Three weeks ago my 11-year old daughter, Emma, graduated from elementary school. As I sat in the school auditorium, I didn’t expect to feel the flood of emotions to come rushing in. At the end of the program, the principal called each student up to receive their certificate. As Emma walked across the stage wearing her yellow dress and flashing her sunny smile, I couldn’t help but think—her future looks so bright. She accepted the certificate and I had a sudden flashback. What happened to my baby girl? How’s it possible that she’s heading to middle school?

Middle school—two words that for many people bring back some of the most awkward moments and memories. Since Emma’s graduation, I’ve been steadily taking a poll among friends, sisters, and neighbors about what they remember about middle school. “How’d you describe your years at middle school?” I asked.

What a loaded question and what a reaction.

“Completely insecure,” “Mean girls,” “Awful, just awful,” and “You couldn’t pay me enough money to do that again,” were just the highlights of a commonly shared perspective—for most people, middle school sucks.

It got me thinking back to my middle school years. Truth be told, I didn’t attend an official middle school. Instead, I went to St. Mary’s Catholic Grammar school with grades kindergarten—eighth. But there was something quite different from the 7th—8th grade wing from the 5th—6th grade wing. It seemed overnight that cliques became tighter and some girls transformed from carefree and independent to boy-crazy and desperate-to-be-popular.

I was in a different category.

As a 7th grader, my brain seemed hard-wired to focus on all my physical flaws—bucked teeth, awful haircut, undeveloped body and a wardrobe of pathetic clothes. At twelve years old, I had perfected the art of self-loathing. If I had been given a magic wand, I would have made myself disappear for a few years until I found my groove in high school.

Once in a while, my mother would notice me sulking around the house. As her twelfth child and seventh daughter, Mom had seen plenty of mood swings and pre-teen angst before I came along. For the most part, she’d leave me alone—which was a smart move. The few times she asked, “What’s wrong, Kerry?” I’d glare back with an icy chill and snarl, “Nothing. Nothing at all.”

Translation—Go away. You’re from a different planet and you have no idea what I’m going through.

Of course Mom did know what I was going through—she’d seen my older sisters suffer through their years of being their own worst enemies. Yet somehow, we all survived. As I wished for a super-power remote to fast forward through all of it, Mom knew better—it was just a phase of life.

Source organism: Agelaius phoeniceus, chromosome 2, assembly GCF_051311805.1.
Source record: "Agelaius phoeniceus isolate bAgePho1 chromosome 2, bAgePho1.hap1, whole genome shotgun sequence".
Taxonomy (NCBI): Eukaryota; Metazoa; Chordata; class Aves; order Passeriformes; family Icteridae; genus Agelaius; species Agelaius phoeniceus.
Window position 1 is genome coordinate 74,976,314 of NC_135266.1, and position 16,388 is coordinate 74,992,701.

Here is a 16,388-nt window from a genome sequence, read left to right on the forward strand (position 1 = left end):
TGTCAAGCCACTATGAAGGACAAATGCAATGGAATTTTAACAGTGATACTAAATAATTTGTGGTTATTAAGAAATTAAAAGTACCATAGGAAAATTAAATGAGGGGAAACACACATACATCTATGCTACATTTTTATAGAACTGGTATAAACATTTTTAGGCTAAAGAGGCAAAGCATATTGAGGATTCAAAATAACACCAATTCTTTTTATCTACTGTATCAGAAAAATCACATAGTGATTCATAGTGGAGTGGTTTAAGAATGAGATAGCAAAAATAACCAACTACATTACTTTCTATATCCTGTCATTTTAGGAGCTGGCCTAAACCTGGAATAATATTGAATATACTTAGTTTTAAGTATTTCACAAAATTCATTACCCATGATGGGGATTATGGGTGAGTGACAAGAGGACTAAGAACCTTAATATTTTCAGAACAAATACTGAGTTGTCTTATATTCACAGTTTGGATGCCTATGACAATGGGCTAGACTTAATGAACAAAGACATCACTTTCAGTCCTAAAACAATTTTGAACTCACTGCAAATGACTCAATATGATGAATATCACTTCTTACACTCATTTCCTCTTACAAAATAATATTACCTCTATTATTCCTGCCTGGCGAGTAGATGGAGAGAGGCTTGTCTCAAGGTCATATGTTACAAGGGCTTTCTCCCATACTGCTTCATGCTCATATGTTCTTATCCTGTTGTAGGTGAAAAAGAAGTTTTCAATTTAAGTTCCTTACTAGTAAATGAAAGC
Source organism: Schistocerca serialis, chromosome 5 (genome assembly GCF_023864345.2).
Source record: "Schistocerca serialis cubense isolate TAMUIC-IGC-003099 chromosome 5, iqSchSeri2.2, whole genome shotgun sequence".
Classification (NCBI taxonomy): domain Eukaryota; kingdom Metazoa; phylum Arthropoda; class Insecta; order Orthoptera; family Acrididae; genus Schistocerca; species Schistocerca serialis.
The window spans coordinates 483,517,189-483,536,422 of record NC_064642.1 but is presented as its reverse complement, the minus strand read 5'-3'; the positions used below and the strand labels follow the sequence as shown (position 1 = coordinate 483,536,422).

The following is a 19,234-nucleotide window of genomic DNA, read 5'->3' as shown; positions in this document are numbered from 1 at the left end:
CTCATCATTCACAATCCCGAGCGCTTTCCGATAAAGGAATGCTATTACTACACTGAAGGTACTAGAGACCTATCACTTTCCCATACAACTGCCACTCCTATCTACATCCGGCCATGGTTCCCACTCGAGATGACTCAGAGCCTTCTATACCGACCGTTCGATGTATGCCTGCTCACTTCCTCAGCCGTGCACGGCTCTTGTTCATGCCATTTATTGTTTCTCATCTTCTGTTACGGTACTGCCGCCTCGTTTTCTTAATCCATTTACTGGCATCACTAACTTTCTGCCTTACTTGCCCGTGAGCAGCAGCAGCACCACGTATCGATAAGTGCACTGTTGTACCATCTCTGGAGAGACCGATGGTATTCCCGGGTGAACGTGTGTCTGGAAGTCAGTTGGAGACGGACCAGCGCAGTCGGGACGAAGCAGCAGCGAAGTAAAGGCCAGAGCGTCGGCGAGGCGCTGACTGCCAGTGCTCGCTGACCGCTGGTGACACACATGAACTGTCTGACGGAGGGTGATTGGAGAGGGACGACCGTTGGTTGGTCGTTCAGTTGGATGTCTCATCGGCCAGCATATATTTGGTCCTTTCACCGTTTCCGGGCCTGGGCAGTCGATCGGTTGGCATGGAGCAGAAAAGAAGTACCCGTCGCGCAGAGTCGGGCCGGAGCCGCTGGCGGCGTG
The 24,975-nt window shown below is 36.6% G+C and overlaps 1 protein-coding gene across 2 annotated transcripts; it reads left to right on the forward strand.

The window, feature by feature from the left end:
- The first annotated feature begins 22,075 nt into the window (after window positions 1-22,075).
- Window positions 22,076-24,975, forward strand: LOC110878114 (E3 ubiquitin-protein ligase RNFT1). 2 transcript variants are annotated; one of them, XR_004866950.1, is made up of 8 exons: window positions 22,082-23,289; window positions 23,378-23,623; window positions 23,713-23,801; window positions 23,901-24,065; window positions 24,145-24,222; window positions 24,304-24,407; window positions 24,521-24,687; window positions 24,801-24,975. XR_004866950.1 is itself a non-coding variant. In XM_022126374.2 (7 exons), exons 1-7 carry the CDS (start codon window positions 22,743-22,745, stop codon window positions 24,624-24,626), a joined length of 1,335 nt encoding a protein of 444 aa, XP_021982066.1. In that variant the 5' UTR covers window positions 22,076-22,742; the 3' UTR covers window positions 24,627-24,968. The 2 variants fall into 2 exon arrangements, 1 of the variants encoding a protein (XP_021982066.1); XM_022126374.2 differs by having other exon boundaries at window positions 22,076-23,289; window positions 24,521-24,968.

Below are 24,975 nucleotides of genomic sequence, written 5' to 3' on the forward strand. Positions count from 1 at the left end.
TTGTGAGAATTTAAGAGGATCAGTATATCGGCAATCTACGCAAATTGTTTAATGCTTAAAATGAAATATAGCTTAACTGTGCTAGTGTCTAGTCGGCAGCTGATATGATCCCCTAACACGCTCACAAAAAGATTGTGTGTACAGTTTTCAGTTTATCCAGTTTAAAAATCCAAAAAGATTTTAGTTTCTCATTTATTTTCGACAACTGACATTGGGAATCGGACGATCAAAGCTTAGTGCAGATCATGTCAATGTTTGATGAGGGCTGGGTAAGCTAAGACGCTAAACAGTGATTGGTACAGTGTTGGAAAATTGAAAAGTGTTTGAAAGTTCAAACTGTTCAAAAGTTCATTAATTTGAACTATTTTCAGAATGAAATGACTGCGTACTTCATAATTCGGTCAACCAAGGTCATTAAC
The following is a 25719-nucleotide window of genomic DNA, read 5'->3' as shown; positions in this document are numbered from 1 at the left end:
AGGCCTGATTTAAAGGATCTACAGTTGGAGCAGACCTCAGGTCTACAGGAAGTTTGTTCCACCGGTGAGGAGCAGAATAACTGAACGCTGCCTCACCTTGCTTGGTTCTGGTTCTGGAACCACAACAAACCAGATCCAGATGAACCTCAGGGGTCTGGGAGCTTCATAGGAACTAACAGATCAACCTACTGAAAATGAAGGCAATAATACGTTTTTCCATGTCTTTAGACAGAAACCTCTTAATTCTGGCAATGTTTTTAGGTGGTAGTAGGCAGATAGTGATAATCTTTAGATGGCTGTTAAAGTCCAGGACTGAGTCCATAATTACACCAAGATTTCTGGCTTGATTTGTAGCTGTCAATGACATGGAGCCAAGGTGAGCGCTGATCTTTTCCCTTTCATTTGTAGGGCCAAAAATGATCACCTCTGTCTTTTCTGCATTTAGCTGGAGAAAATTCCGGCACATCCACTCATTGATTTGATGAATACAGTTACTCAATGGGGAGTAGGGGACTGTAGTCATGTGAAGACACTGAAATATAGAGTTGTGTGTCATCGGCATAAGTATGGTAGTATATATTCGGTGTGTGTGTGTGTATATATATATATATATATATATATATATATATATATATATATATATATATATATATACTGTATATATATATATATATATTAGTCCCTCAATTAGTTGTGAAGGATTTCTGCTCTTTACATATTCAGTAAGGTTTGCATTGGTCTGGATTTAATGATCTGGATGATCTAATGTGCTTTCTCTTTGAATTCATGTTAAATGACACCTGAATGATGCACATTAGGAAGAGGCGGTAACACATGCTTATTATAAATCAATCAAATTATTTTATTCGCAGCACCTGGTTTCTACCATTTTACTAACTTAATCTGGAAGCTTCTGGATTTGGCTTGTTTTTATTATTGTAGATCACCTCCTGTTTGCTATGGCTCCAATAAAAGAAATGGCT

For all of my awkwardness during those years, there was an incredible thing that happened. I found my best friend, Meg. As the youngest in her family of seven kids, Meg and I had a lot in common. Together, we forged ahead as partners in the 7th grade science fair, the Social Studies debate teams, and even dared to try out for cheerleading. Finding a friend like Meg during those years proved to be a priceless gift. With Meg, I learned that someone always had my back and I always had hers—no matter what. Twenty-eight years later, she’s still my best friend.

As Emma transitions into middle school and onto her teen years, I can’t help but wonder how different things will be for her. In some ways the cliché, the more things change—the more things stay the same, will likely ring true. Having grown up watching the John Hughes classic movies, Pretty in Pink,  The Breakfast Club, and Sixteen Candles, teens were easily categorized into distinct groups—the jocks, the popular crowd, the geeks, the burnouts, and the cheerleaders. Today’s teens still tend to separate into these same groups, but there’s one big difference—they’re armed with technology to inflict emotional damage on each other. Instead of passing notes, crank calls, the rumor mill and gossipy whispers, they use smart phones and Facebook to taunt, tease, and alienate each other.

In the movie Mean Girls, the popular girls known as the Plastics, operate under a three-step daily routine—get dressed into designer clothes, skip breakfast and sharpen their claws for delivering precision-cut emotional strikes on girls who cross their path. While movies tend to exaggerate everything, I hope that Emma stays clear of any group of girls that resemble the Plastics.

At the same time, I can’t be naïve. I fully believe that no one escapes her middle school and teen years unscathed. Everyone has her ups and downs and gets her share of emotional bumps and bruises. But these are also the things that can make you stronger and help you to figure out who you are and who you aren’t.

So here’s my simple wish for Emma—hang in there and try to enjoy the ride.  I hope you’re lucky enough to find a true-blue friend, a girl who will always have her back, your own “Meg.” And if you ever give me one of those icy looks that I gave your grandma, I’ll do my best to ignore it and remember that’s what I did. The more things change, the more they stay the same.

But no matter what happens, you’ll always be my baby girl.






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